Paul is akin to other men out of Nick Hornby novels; in a relationship with a smart woman who does not hold the equal amount of enthusiasm for his passion. Paul meets fellow teacher Sarah(Ruth Gemmell) in the hallway outside their classrooms; Paul's students are raucous and Sarah needs quiet for her class. Their initial differences change to romance and Sarah starts to enjoy Paul's soccer-centric world. After the tragic events of the Hillsborough disaster, which killed 96 people and injured 766 in a crush of bodies caused by the gross negligence of the police who allowed an unlawful overcrowding of the stands at the April 15, 1989 Liverpool – Nottingham Forest match, Sarah is understandably distressed and done with soccer matches. Allowing new passions to find balance with long-held passions is a journey that Paul and Sarah must then face with clear eyes. Fever Pitch is a pleasant romantic comedy with a young, less-refined than usual Firth, a tender heart, and my favorite, lots of soccer talk.
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Kundun (Martin Scorsese)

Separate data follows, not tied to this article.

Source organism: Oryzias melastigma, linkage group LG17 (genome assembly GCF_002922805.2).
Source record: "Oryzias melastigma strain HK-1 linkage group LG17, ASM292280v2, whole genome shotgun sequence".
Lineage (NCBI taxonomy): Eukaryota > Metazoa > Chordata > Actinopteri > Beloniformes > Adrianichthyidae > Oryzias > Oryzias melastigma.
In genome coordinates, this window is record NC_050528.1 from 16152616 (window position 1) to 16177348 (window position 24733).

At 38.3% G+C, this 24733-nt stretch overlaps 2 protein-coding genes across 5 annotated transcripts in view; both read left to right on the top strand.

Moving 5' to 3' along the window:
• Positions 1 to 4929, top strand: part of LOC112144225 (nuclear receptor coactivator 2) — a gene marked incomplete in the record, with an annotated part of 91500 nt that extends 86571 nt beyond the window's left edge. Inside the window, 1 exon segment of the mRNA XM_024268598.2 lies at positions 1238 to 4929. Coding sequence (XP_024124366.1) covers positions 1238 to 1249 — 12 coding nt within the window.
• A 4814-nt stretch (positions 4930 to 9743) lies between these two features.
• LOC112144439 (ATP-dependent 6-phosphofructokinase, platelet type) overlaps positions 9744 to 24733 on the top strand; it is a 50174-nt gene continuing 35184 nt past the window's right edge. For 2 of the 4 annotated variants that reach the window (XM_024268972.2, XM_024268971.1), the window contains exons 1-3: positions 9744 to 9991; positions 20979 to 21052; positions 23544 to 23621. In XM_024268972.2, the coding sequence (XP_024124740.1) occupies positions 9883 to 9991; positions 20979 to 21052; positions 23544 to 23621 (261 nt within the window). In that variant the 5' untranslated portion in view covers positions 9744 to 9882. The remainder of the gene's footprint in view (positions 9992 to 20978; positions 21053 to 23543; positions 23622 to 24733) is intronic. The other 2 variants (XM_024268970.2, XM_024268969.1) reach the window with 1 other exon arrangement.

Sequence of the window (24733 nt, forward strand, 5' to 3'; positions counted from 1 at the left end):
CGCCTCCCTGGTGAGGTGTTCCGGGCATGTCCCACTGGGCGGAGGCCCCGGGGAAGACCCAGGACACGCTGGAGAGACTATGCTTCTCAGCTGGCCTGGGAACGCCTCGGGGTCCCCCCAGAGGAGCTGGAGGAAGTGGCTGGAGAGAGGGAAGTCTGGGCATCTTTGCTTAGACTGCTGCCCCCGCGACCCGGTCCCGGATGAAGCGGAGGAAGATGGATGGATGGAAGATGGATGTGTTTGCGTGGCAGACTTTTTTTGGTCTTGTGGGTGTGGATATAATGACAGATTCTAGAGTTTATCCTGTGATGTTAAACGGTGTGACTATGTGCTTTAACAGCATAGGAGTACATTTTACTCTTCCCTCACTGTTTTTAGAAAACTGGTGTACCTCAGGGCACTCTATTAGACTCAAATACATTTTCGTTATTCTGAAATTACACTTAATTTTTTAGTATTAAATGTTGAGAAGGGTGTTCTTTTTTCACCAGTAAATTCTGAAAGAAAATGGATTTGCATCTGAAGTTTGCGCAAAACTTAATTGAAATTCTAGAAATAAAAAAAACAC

Due to a lack of traditional Scorsese flash and gore many have disregarded Kundun and given it a lukewarm reception. The art direction and costume design are both exquisite and tell a large part of the story. Watching the every day life of the monks at Lhasa and the religious rituals gives the audience a sense of their lifestyle without explicitly explaining. When viewed with the correct reverence for it's grand scale and importance, this can easily hold a place with Scorsese's best.

Extraordinarily, nearly the entire cast of the film are Tibetan non-actors and some are even relatives of His Holiness the Dalai Lama. His grand nephew (Tenzin Thothub Tsarong) portrays him as a teen and one would not guess that he's an untrained actor. The performances are natural and delicate, creating an impressionistic view of His Holiness' life. The largest conflicts are met with contemplation not confrontation. Reverence for the struggle of His Holiness's life story and the Tibetan fight for freedom flow throughout the film, never cloying or diluted. This is not a standard bio-pic; the weight of history hangs heavy and produces a moving experience. The compassion which the Dalai Lama exudes winds through this lush picture of perseverance and dignity.